Leverage social media. If you want to blow off that 8-minute networking event, how about spending more time on platforms like LinkedIn which actually provide you with a way to engage and connect with people without being too bold too soon? The algorithm makes this really, really simple. Every engagement affords you extended reach. So try liking content that someone in your network shared. Your entire network will see it, but be deliberate about it. Is the content aligned with your brand? Then, yes...give it a thumbs up. If you want to get a little more out there, try commenting. You don't have to post updates or even provide long-form posts to shape your positioning. Engagement can take you places and create connections that you may not have even considered. The ultimate compliment that you can pay someone on LinkedIn? Share their content on your page. Tag them while you are at it. Then watch your reach expand to not only your network, but theirs too. Their positive response won't hurt either. By they way, if you haven't given a thought to your digital footprint, you should. Ask yourself, "what do people see when they Google me?" Then be proactive about shaping those search results based on your one-sentence value proposition. (We'll explore that in more detail in an upcoming article.)
Build a community. This is where I beckoned the great advice of Ted Rubin: a network expands you reach, a community gives you power. So let's look at why a community can offer you so much prowess. Communities gather around shared values, and very loosely (as is extremely obvious in social media) shared content. And those connections are made stronger by the conversations those people have about topics with which they all align. This implies that your community has more than just a passing knowledge of you. Your network may be familiar with you, but your community will vouch for you. So how about starting with the people you already know? The people who already know your work? The people who you know will actually answer when you call. Start here...see where it gets you.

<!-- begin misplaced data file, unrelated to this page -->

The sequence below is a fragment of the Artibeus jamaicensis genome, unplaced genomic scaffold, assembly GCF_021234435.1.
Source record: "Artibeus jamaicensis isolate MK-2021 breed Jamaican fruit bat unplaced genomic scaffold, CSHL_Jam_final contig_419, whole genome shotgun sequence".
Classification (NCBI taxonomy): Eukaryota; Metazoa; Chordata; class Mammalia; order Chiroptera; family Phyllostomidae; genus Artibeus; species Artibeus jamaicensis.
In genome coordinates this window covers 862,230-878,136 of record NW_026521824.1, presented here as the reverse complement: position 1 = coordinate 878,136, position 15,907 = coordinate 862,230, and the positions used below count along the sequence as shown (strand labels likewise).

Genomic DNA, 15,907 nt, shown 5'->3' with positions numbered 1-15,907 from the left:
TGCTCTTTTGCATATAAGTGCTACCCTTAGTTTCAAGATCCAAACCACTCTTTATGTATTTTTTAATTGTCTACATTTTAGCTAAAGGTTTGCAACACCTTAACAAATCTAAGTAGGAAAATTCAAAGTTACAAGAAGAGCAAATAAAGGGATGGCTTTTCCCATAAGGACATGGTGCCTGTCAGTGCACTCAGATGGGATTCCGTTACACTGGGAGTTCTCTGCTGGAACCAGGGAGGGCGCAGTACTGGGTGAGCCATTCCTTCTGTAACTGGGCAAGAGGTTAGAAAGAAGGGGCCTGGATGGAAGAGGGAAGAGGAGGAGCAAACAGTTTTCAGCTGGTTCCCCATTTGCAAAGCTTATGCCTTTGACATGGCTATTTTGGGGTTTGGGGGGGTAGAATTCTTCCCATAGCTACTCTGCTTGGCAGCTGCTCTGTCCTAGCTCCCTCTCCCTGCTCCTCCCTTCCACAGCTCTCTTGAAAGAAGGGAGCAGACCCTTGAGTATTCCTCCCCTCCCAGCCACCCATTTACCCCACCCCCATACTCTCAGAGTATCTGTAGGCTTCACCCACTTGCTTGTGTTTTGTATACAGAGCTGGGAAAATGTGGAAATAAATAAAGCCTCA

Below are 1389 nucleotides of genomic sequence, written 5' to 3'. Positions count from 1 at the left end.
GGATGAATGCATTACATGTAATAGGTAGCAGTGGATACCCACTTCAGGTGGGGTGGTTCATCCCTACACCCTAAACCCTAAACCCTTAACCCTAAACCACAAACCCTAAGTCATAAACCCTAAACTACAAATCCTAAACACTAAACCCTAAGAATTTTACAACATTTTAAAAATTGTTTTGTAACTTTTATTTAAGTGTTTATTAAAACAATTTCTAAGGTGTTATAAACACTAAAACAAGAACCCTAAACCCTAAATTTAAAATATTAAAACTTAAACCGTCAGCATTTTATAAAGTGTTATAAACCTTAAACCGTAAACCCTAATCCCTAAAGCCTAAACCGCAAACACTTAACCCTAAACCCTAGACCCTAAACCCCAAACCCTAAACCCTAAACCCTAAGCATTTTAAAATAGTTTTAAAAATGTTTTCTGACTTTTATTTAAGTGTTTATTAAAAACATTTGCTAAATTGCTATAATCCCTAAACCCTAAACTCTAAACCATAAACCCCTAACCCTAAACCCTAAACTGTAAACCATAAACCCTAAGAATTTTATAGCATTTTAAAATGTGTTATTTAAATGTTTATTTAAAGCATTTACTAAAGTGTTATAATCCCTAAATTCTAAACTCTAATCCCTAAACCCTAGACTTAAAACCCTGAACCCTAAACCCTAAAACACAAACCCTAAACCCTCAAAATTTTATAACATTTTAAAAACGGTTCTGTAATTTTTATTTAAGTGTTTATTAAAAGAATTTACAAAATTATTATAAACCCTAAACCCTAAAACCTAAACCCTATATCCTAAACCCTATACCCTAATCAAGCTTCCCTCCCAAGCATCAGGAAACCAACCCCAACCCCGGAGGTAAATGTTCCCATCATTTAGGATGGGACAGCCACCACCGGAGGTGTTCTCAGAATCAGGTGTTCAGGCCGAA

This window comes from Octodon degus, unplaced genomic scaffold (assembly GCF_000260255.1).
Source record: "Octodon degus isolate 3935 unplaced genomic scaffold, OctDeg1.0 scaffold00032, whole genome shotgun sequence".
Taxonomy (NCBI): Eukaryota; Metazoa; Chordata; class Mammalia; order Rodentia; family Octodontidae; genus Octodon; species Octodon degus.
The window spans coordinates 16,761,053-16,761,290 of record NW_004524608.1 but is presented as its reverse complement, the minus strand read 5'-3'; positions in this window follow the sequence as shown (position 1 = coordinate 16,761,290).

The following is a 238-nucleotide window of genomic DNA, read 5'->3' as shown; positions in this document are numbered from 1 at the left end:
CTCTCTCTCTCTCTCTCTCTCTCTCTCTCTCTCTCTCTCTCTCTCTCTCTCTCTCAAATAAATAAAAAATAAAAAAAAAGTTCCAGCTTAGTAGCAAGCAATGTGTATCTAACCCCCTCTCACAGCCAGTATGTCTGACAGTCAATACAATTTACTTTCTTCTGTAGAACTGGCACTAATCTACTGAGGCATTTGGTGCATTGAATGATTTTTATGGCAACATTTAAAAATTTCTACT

Establish a great rapport. So this leads me to the original article. A rapport is the very beginning of a relationship, and sometimes, a chance meeting or even a planned one can only afford you a few moments to achieve an interaction that can lead to a more fruitful exchange. I shared the example of how I even wound up speaking to the officer's mentoring circle, and it truly demonstrated how the first 4 tips led to the fifth and ultimately found me sitting before the group to which I was speaking. The CoS asked HR D&I who they recommended should come share with the mentoring circle. HR D&I is one of my clients within my company. I try to slay all day for them. Apparently, it impacted their recommendation. The CoS went to the officer and provided their suggestion and said that she didn't know me. The officer said, "You have never heard L. Michelle speak? I have." I had been in the room with the officer twice--each time, I was presenting my work. The CoS looked me up on LinkedIn, and the post she saw first was the endorsement from my university (it's a little large), and with that, she picked up the phone.
The result of that conversation could have gone another way had the officer said, "You know, I've been in meetings with her, and I really don't think she is a fit." Boom...no invitation.
How have you managed to network without actually networking? This is my formula. What's worked for you? Use the hashtag #unnetworking, and tag me if you can.
Be sure to follow me on Twitter @lmichellepr. Let's connect over some great content! I'd love to add you to my community.